We met as children. When I was seven, pale and skinny and already taller than all the other boys, a new girl joined our school class of scruffy and boisterous children. Her name was Judith Mirsky, and she had an English accent. She was demure, with an impassive face, straight brown hair and deep chocolate eyes. In her ochre-coloured school uniform, she looked like a sepia-tinted photograph. Next to us, with our ruddy cheeks and bright sea-grey eyes, she was like a glimpse of the past.

She glanced around the classroom at us from under a long fringe and hid her small hands in the pockets of a brown coat that was too big for her. But despite her apparently timid nature, despite her alien accent and appearance, she was greeted with curiosity rather than hostility.

In class, she was quiet, but knew the answers. Out in the schoolyard, Judith was transformed. She ran faster than anyone else and laughed harder than anyone else. A red flush seeped like blood from two pin points high on her pallid cheeks; her eyes turned jewel-bright amber. She became abrupt and sharp, the kind of girl who would pinch you when you weren’t looking, but not hard.

Judith and I were not exactly friends. And yet, her presence was notable throughout my childhood. We would bump into one another at the supermarket. Our mothers stopped to make small talk, and we made faces at each other across the laden shopping trolleys. She came to my ninth birthday party, and broke Steven’s action figure, because he wouldn’t let her play pirates with the boys. When we were in fifth class, we were both enrolled for swimming classes at the local swimming pool.

I had been to the beach on July days when the dull Irish sun deigned to shine. My father had waded into the sea with me, water streaming in rivulets through his chest hair, and held me afloat in the water, his big hands under my torso. I kicked and splashed, but as soon as he let go, I sank spluttering under the waves.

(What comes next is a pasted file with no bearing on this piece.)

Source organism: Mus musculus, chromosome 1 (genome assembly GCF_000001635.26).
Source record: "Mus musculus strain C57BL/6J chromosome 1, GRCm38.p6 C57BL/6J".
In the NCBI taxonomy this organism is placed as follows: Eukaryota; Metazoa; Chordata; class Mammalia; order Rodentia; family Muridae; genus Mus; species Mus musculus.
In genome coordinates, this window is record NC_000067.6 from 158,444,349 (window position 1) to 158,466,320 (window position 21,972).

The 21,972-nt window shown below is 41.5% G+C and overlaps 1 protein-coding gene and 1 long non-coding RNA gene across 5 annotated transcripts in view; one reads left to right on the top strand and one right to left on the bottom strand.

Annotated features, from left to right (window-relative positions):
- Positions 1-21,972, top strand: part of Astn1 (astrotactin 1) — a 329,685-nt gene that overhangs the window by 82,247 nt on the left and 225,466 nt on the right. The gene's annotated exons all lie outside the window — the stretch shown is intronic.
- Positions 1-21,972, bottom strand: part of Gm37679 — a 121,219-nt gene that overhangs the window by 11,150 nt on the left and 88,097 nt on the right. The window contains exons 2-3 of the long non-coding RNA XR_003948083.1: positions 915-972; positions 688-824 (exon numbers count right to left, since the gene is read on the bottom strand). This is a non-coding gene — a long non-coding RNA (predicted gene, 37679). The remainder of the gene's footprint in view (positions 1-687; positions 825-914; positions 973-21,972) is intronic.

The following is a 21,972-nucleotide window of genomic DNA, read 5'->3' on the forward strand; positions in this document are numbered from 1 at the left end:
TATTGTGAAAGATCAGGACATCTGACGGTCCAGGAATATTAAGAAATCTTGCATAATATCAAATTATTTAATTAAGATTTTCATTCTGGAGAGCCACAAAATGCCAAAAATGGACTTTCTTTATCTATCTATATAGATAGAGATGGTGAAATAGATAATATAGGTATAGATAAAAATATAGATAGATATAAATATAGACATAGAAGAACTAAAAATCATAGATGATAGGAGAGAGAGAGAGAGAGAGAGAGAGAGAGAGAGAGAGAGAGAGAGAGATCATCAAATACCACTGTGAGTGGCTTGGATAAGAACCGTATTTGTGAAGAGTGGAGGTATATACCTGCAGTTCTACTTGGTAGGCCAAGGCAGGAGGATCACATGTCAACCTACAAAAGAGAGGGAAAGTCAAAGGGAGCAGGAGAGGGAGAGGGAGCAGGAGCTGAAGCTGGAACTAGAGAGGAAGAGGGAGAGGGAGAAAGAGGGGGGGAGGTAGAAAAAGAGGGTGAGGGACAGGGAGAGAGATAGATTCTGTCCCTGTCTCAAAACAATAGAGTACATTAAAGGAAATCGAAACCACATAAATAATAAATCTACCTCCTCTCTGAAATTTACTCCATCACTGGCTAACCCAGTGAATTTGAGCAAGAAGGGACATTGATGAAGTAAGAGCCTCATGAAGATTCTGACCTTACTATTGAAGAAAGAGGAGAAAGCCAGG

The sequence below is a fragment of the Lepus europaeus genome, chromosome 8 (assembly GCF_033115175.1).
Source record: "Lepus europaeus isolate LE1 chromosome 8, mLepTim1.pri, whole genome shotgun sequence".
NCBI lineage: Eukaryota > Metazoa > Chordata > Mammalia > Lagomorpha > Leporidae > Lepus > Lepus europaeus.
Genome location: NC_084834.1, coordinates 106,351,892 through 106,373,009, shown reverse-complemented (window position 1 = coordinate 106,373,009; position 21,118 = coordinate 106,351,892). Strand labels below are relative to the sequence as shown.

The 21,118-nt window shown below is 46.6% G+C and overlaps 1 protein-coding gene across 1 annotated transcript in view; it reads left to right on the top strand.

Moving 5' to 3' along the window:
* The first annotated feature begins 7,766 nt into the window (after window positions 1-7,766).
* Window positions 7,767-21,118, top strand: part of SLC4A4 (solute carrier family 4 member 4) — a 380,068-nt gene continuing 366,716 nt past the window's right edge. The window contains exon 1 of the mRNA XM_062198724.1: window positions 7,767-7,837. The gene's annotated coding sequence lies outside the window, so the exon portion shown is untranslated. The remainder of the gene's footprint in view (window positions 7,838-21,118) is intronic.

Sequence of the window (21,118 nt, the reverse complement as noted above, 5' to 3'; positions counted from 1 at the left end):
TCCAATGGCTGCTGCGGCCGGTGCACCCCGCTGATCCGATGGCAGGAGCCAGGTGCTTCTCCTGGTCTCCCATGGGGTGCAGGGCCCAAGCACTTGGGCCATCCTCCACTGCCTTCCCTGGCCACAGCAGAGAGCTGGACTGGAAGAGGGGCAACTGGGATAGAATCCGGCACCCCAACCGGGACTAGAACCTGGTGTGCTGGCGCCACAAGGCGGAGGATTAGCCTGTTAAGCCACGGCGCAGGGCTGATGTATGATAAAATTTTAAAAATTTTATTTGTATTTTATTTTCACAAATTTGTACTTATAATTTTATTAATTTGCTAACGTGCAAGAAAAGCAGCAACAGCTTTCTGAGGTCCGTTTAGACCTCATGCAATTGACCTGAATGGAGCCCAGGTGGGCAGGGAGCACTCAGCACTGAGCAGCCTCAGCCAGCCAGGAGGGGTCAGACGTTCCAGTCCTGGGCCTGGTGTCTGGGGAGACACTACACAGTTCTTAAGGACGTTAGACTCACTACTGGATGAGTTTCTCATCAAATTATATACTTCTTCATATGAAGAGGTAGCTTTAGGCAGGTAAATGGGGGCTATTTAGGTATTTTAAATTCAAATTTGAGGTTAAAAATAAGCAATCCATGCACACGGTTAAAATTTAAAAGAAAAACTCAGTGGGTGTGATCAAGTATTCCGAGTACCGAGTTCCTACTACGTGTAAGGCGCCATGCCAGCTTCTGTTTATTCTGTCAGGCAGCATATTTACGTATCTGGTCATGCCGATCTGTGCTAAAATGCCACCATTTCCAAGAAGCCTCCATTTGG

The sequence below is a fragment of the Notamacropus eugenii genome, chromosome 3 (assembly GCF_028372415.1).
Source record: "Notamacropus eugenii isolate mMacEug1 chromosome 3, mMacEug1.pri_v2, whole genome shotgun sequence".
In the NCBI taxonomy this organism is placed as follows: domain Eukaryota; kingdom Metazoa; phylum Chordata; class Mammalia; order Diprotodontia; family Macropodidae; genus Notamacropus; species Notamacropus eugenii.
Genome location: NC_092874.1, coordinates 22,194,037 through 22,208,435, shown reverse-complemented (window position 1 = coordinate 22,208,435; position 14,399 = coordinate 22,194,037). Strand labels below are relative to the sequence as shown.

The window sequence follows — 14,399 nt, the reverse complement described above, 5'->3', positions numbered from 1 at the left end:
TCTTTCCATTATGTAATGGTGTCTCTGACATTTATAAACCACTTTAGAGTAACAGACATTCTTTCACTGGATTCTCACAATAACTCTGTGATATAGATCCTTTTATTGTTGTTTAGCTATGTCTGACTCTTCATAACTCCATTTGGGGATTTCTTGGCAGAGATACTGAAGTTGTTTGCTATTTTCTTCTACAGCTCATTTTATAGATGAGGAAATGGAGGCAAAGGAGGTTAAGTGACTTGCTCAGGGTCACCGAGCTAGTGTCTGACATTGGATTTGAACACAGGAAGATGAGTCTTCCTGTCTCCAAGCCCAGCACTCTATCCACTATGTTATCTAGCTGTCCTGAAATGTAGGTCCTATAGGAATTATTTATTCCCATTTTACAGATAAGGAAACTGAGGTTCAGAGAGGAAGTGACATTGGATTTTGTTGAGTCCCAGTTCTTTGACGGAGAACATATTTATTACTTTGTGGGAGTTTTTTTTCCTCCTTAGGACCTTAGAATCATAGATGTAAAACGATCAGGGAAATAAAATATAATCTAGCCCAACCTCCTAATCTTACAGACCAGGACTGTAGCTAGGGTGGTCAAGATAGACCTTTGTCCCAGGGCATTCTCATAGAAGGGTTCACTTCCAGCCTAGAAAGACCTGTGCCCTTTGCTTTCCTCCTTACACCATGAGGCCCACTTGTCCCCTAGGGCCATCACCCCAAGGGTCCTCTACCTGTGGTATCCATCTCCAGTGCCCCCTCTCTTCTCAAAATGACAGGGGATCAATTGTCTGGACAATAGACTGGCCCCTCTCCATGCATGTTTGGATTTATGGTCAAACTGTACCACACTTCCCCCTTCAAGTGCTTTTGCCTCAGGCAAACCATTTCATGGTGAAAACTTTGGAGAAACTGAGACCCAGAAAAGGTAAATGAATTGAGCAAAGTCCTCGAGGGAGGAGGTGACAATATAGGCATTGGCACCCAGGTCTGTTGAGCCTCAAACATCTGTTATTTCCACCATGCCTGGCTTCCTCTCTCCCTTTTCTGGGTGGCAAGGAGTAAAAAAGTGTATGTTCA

My experience thus far with swimming had therefore not instilled me with much confidence. Emerging from the warm, damp changing room into the cool air of the connecting corridor, I walked carefully along the ledges of the green tiled pond of disinfectant to avoid getting my feet wet. The clamouring echoes of the pool made my head ring, and I could feel goose bumps erupting on my skin as I approached the edge of the water. Several of the shivering children lined at the edge of the pool were in my class, and Judith was one of them.

There was no part of me that wanted to learn how to swim. Even my toes seemed to curl up in dismay at the prospect. They retreated back from the edge of the swimming pool with a mind of their own. ‘No!’ my knees shouted in agreement. The hair all over my body strained away from my skin in a desperate attempt to distance itself from the body that was, inexplicably, about to immerse itself in this expanse of deep water.

The children who could swim were separated from those who could not.

‘I’m a mermaid’, Judith said, poking me sharply in the ribs before joining the other group. I was eleven, far too old for believing things. But, I wanted to believe her. When I watched her small, lithe body writhe and contort under the water, I could almost, at times, see a flash of a tail fin, a scaly underwater glint.